The Internal Revenue Service’s practice of flagging groups applying for tax-exempt status included more than just conservative organizations, the Associated Press reports.
“[B]esides ‘tea party,’ lists used by screeners to pick groups for close examination also included the terms ‘Israel,’ ‘Progressive’ and ‘Occupy,’” the report notes.
“The document said an investigation into why specific terms were included was still underway,” it adds.
Without missing a beat, the usual suspects jumped at the chance to declare the scandal involving the IRS’ harassment of conservative groups over. After all, if the federal agency flagged both conservative and progressive groups, then what’s the big deal?
“[O]h look, IRS also used ‘progressive’ and ‘occupy’ to target non-profit groups,” Media Matters’ Eric Boehlert tweeted, adding “worst. ‘scandal.’ [E]ver.”
“The IRS scandal deflated,” the Huffington Post’s Sam Stein noted as he tweeted out his version of the AP report.
But even if the IRS included progressive groups on its infamous “be on the lookout” (BOLO) list, there’s still a distinction that needs to be made between flagging and harassing. Furthermore, there are way too many loose ends that need to be tied up before we can say the IRS scandal is “deflated.”
First, let’s pretend that the IRS treated all flagged groups the same. Why did agency officials wait until now to tell us this?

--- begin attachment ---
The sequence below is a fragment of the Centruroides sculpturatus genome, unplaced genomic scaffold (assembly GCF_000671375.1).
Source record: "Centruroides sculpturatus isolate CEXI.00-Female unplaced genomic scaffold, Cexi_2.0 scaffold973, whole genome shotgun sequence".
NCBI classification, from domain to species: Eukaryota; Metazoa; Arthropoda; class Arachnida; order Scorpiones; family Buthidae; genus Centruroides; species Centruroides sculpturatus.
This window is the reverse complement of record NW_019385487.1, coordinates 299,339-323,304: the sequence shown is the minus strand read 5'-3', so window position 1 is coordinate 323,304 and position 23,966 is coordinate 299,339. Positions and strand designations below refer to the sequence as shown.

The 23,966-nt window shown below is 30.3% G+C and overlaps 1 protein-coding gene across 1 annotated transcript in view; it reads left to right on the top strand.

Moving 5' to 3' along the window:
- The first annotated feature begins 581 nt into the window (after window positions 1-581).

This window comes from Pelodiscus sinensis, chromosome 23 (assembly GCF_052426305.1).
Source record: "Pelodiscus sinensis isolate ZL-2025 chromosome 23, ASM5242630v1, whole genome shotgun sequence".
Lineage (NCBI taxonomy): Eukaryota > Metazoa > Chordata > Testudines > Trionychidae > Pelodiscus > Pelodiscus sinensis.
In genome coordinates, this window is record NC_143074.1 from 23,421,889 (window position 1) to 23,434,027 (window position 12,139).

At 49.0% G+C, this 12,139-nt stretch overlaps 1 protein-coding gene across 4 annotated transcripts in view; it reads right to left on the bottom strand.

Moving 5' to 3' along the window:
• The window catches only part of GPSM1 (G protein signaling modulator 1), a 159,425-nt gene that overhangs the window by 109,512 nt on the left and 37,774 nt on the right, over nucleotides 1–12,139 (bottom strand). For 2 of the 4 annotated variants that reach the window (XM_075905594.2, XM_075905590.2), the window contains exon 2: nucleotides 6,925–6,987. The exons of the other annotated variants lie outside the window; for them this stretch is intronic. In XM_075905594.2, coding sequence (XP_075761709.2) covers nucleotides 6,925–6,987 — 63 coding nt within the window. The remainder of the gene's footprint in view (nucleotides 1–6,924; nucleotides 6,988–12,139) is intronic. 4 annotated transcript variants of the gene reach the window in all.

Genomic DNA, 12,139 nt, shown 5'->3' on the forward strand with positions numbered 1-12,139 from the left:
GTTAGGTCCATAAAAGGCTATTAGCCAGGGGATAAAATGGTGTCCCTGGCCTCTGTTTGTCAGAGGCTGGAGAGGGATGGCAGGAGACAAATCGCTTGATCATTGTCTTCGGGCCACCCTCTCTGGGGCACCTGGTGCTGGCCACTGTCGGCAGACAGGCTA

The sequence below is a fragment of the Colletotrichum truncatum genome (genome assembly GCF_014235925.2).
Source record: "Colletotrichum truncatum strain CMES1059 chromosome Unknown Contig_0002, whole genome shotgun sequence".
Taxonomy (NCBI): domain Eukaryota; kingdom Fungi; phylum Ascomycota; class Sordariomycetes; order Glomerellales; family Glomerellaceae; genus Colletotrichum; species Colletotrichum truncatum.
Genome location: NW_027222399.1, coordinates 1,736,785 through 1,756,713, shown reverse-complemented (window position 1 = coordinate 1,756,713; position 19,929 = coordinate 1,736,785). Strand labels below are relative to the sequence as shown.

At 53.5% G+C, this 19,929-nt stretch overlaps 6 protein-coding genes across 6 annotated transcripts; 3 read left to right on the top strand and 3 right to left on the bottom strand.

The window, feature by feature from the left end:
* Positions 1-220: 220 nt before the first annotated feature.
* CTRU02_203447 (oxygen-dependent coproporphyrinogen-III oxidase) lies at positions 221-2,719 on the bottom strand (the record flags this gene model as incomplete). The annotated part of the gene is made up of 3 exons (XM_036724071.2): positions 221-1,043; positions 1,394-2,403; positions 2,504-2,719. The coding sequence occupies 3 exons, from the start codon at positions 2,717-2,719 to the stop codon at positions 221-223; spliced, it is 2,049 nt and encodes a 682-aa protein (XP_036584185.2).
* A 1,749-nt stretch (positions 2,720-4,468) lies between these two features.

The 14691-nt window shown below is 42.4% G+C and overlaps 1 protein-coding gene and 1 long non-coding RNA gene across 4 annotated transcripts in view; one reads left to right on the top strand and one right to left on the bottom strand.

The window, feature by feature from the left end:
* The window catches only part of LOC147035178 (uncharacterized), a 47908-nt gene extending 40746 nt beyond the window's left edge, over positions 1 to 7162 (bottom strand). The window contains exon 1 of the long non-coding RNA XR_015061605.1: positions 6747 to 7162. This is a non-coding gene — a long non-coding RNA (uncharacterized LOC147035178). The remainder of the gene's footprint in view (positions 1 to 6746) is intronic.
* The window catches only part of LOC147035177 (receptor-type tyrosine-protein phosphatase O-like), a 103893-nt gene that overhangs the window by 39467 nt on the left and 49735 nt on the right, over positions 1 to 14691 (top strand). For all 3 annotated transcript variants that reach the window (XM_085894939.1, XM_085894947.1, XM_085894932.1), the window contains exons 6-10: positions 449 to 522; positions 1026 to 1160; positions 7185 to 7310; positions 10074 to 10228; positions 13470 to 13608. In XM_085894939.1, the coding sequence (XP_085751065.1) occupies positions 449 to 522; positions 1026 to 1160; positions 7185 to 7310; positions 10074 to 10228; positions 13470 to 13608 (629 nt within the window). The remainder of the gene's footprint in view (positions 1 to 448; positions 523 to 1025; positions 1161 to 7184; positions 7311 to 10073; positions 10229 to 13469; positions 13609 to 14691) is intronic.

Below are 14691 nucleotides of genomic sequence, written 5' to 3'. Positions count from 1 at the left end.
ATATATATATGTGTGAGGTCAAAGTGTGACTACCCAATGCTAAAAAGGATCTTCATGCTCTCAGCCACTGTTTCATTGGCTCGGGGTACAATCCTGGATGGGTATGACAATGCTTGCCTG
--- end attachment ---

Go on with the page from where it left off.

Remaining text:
Lois Lerner, one of the chief IRS officials at the center of the scandal, made a scene in May when she went before Congress and invoked her Fight Amendment right to remain silent. If the IRS treated all politically-active groups the same, then why didn’t Lerner simply say, “Hey, we’re equal opportunity scrutinizers?”
True, the Treasury inspector general’s silence on the issue is strange, but Lerner’s (as well as ex-IRS chief Steve Miller’s) silence is even more puzzling. Wouldn’t you immediately point out that the IRS flagged all political groups so as to remove the idea that the agency unfairly targeted and harassed only conservative groups?
Why wait until now?
Second, although the Associated Press references plenty of heavily-redacted documents leaked by Congressional Democrats, there is nothing in the report to support the idea that progressive groups were treated the same as conservative groups. That is, there’s nothing indicating that left-leaning groups were harassed as the IRS admits it harassed conservative groups.
“A November 2010 version of the [BOLO] list … suggests that while the list did contain the word ‘progressive,'” National Review Online’s Eliana Johnson writes, “screeners were in fact instructed to treat ‘progressive’ groups differently from ‘tea party’ groups.”
“Whereas screeners were merely alerted that a designation of 501(c)(3) status ‘may not be appropriate’ for applications containing the word ‘progressive’ – 501(c)(3) organizations are prohibited from conducting any political activities – they were told to send those of tea-party groups off IRS higher-ups for further scrutiny,” she adds.
In short, progressive groups could be approved immediately by IRS agents while the flagged conservative groups would be sent to the higher-ups for additional scrutiny.